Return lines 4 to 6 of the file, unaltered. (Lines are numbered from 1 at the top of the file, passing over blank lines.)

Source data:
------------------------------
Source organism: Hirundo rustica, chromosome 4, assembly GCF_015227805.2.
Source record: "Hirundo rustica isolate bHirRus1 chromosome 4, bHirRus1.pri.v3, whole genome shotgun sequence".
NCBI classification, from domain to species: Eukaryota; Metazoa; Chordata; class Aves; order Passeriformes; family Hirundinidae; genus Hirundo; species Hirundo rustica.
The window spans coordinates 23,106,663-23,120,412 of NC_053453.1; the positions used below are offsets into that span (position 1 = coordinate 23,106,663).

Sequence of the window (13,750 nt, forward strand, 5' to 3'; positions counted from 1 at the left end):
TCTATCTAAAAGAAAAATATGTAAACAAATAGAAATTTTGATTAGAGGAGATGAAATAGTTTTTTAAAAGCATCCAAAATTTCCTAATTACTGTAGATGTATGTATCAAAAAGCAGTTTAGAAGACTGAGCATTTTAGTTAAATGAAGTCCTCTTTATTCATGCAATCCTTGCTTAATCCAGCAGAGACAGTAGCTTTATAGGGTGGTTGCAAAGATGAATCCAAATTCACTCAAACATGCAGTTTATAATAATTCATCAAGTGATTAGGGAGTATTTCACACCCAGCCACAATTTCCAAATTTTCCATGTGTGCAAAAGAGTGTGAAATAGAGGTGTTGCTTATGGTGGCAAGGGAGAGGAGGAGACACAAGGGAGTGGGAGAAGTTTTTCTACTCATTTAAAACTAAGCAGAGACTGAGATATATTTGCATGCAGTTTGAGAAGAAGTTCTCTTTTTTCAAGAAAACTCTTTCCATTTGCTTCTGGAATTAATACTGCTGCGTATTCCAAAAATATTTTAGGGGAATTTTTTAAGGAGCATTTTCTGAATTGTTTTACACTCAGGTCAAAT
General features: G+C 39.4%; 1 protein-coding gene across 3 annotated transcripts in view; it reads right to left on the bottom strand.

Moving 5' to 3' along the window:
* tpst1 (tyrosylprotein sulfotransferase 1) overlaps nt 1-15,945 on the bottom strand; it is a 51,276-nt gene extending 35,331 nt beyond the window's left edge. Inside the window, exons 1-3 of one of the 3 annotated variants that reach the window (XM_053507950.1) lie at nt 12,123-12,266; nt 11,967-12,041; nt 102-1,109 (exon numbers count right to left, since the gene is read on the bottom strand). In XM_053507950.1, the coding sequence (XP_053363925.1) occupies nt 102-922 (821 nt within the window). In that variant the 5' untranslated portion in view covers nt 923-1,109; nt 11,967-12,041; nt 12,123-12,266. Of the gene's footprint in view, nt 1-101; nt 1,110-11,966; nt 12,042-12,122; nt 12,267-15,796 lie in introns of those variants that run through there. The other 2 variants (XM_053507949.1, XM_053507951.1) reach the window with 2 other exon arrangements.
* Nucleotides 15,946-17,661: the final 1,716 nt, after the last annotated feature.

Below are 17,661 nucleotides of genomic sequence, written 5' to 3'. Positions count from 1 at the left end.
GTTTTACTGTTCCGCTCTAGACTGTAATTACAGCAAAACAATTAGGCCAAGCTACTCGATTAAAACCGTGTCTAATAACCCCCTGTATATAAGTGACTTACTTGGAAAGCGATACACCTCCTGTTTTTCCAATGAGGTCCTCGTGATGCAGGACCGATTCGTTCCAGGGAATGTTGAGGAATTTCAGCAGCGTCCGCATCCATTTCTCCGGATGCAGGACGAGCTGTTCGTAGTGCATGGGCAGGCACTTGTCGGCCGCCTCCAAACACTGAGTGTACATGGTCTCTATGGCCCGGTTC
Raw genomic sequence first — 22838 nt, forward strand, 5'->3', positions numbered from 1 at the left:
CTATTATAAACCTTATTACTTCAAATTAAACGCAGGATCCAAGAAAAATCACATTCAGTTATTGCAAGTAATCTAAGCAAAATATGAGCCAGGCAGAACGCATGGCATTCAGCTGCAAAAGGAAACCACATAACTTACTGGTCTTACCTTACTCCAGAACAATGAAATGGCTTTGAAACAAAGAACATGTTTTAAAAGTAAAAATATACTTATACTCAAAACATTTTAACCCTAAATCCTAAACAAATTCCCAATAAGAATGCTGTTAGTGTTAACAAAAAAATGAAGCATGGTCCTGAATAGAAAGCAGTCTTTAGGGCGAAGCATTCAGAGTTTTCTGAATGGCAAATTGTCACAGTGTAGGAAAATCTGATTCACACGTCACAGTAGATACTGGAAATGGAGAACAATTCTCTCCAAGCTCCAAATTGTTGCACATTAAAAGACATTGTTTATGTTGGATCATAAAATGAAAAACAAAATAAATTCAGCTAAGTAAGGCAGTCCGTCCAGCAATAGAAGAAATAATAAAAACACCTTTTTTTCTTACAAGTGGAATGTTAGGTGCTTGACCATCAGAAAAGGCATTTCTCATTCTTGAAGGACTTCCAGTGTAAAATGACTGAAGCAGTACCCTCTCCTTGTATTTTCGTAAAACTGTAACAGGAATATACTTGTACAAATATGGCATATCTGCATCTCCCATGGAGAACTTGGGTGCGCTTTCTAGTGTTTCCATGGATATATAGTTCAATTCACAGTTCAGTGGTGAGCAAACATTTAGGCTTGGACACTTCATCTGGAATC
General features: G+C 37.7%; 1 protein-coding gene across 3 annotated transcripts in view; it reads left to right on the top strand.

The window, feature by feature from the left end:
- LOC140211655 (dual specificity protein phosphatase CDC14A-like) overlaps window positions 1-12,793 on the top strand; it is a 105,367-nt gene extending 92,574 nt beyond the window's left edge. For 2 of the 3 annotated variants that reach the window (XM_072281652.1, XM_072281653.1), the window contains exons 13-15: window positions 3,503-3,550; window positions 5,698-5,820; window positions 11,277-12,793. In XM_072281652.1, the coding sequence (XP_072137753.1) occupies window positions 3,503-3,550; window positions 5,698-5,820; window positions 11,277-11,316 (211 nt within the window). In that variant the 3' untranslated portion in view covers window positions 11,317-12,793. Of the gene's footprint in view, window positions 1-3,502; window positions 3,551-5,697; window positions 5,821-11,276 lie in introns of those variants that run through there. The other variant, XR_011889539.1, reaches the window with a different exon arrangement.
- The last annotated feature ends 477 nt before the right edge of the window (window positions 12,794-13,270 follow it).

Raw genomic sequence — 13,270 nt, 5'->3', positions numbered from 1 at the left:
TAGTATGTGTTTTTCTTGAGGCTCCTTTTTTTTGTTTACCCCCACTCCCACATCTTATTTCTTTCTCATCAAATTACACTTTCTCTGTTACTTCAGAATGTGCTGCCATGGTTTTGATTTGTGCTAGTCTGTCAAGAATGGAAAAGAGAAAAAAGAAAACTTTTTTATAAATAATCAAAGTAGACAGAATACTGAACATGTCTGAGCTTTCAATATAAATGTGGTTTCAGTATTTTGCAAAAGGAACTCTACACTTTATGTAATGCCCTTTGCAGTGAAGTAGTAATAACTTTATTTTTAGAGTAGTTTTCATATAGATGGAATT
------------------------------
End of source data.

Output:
The window spans coordinates 23,106,663-23,120,412 of NC_053453.1; the positions used below are offsets into that span (position 1 = coordinate 23,106,663).

Sequence of the window (13,750 nt, forward strand, 5' to 3'; positions counted from 1 at the left end):
TCTATCTAAAAGAAAAATATGTAAACAAATAGAAATTTTGATTAGAGGAGATGAAATAGTTTTTTAAAAGCATCCAAAATTTCCTAATTACTGTAGATGTATGTATCAAAAAGCAGTTTAGAAGACTGAGCATTTTAGTTAAATGAAGTCCTCTTTATTCATGCAATCCTTGCTTAATCCAGCAGAGACAGTAGCTTTATAGGGTGGTTGCAAAGATGAATCCAAATTCACTCAAACATGCAGTTTATAATAATTCATCAAGTGATTAGGGAGTATTTCACACCCAGCCACAATTTCCAAATTTTCCATGTGTGCAAAAGAGTGTGAAATAGAGGTGTTGCTTATGGTGGCAAGGGAGAGGAGGAGACACAAGGGAGTGGGAGAAGTTTTTCTACTCATTTAAAACTAAGCAGAGACTGAGATATATTTGCATGCAGTTTGAGAAGAAGTTCTCTTTTTTCAAGAAAACTCTTTCCATTTGCTTCTGGAATTAATACTGCTGCGTATTCCAAAAATATTTTAGGGGAATTTTTTAAGGAGCATTTTCTGAATTGTTTTACACTCAGGTCAAAT